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The Purchase of Alaska

(1825—1949)

The Russian Empire strived to gain a foothold in the Americas during the 18th century, but after a defeat in the Crimean War, 1853-1856, Russia no longer had the financial capabilities to support its colonies in Alaska. Russia preferred the territory go to the United States rather than Great Britain, Russia’s longtime enemy, but the Civil War kept America’s attention far away from northern Alaska. After the Civil War, Secretary of State William Seward quickly pursued the Russian offer. On March 30, 1867, Seward and Russian ambassador Stoecki signed the treaty for the U.S. purchase of Alaska. The United States paid $7.2 million, roughly two cents per acre, for the large territory that would one day provide the country with gold and numerous natural resources. At first, this event was known as “Seward’s Folly,” but the strategic advantage coupled with the territory’s wealth of resources ultimately made it a wise purchase for the United States.

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Seward Justifies the Purchase of Alaska

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This article from the San Francisco Chronicle on September 5, 1869, records a speech given by former Secretary of State William Seward on his involvement in the purchase of Alaska. In his speech he describes the weather, the beauty, the population, the rivers and seas, the land, and the natural resources of Alaska. Seward uses all these facts to support his decision to purchase Alaska for the United States and prove that buying Alaska was not “Seward’s Folly.”

Event Details

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Event:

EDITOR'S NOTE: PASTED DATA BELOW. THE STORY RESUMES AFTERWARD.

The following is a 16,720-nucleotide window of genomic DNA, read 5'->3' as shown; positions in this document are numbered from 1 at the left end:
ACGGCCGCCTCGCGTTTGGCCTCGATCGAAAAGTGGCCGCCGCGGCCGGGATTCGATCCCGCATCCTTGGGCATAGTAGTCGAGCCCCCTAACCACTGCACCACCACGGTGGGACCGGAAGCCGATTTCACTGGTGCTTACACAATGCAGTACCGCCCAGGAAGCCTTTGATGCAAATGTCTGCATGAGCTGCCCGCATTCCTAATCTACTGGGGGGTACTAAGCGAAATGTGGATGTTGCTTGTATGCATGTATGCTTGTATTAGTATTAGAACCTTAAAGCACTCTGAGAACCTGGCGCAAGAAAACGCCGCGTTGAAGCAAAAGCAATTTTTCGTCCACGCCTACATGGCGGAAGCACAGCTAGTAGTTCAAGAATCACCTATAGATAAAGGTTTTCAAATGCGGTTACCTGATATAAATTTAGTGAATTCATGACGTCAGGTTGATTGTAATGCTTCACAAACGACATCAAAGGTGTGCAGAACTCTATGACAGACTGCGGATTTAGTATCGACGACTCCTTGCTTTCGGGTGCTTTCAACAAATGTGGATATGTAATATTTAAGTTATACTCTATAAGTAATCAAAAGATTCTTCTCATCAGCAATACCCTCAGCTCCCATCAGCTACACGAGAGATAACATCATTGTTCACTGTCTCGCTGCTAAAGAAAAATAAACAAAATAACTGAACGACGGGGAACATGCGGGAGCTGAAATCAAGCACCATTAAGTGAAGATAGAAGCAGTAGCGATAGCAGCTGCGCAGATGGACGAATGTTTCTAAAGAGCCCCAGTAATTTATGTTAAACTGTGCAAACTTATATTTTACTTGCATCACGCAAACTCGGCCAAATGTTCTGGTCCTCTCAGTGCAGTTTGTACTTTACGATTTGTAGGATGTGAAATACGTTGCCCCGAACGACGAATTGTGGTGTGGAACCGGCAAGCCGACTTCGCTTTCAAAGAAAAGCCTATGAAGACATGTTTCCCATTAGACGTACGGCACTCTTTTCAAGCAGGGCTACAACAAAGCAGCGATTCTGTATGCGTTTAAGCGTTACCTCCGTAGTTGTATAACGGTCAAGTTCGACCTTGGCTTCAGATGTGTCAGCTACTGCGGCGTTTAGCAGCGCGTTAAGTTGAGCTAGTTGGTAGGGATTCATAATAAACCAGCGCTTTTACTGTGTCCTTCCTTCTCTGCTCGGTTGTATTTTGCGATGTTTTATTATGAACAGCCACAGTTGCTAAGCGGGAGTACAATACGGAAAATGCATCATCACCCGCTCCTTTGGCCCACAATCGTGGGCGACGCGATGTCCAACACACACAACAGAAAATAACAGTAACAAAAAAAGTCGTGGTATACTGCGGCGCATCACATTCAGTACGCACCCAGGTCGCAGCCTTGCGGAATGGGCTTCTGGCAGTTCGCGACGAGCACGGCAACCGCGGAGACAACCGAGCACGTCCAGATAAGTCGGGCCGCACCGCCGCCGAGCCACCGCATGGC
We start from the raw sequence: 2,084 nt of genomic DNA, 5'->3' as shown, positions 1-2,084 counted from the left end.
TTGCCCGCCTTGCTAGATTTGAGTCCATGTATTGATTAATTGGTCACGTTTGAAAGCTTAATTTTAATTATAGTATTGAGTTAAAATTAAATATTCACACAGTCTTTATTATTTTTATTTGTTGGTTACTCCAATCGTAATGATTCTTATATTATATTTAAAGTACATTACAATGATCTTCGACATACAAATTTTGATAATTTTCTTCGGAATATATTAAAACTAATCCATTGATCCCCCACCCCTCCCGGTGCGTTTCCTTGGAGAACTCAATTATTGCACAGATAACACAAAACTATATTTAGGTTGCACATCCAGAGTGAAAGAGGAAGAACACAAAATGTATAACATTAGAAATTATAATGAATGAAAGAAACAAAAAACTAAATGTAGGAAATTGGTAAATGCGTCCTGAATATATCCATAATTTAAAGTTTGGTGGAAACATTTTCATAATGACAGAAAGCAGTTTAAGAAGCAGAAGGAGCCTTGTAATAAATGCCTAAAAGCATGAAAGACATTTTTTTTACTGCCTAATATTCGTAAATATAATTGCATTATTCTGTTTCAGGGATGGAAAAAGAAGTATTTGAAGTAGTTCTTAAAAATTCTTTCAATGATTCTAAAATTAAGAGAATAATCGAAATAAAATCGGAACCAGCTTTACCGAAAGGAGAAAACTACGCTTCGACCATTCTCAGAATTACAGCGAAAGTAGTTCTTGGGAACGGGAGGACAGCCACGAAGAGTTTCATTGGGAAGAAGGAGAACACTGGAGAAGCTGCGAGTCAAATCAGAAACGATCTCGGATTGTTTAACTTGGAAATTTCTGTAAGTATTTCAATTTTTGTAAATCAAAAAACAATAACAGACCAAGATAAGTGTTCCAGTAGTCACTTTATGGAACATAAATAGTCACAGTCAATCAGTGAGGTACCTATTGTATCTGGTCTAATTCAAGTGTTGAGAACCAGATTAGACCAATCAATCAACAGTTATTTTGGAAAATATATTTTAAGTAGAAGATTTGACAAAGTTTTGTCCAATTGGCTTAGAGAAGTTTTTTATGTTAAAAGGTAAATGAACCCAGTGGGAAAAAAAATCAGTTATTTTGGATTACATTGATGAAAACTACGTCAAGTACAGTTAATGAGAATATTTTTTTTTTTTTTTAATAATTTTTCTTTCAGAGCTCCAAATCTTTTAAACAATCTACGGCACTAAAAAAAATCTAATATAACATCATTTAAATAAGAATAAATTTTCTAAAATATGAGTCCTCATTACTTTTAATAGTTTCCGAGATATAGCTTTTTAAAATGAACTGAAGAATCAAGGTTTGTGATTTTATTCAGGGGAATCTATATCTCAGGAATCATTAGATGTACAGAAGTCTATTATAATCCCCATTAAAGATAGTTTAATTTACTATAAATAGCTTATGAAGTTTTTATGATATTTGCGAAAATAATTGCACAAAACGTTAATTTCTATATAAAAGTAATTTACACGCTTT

Also known as: Seward's Folly 1
Name: The U.S. Purchases Alaska from Russia 1
Important Russian Figures:
Alexander II: Emperor of Russia 2
Baron de Stoecki: Russian ambassador to the United States 2
Grand Duke Konstantin Nicolavaevich: Strongest advocate for the sale of Alaska 2
Prince Aleksandr Mikhailovich Gorchakov: Most resistant to the sale of Alaska 2
Important U.S. Figures:
Andrew Johnson: President of the United States 2
Charles Sumner: Provided key political support for Seward during the purchase of Alaska 2
Nathaniel Banks: Gained support for the purchase in Congress 2
Thaddeus Stevens: Chairman of the House Committee on Appropriations 2
William H. Seward: Secretary of State and a singular advocate for Alaska’s purchase 2
Alaska formally becomes part of the U.S.:
18 Oct 1867 3
President Andrew Johnson signs the treaty:
28 May 1867 3
Treaty signed for Alaska purchase:
30 Mar 1867 3
US Senate ratifies the treaty for Alaska purchase:
09 Apr 1867 3
Alaska becomes a U.S. territory:
1912 4
Alaska becomes the 49th U.S. state:
1949 4
Anglo-Russian Treaty establishes Alaska’s borders:
1825 4
Capital city established at Juneau:
1900 4
First Mission School for Eskimos opens:
1835 4
Gold discovered near Juneau:
1880 4
Homestead Act extended to Alaska:
1898 4
Japanese invade Alaskan islands of Kiska and Attu:
1942 4
Klondike Gold Rush:
1897 4
Salmon-Canning Industry started:
1878 4
Place:
Location: Alaska 1

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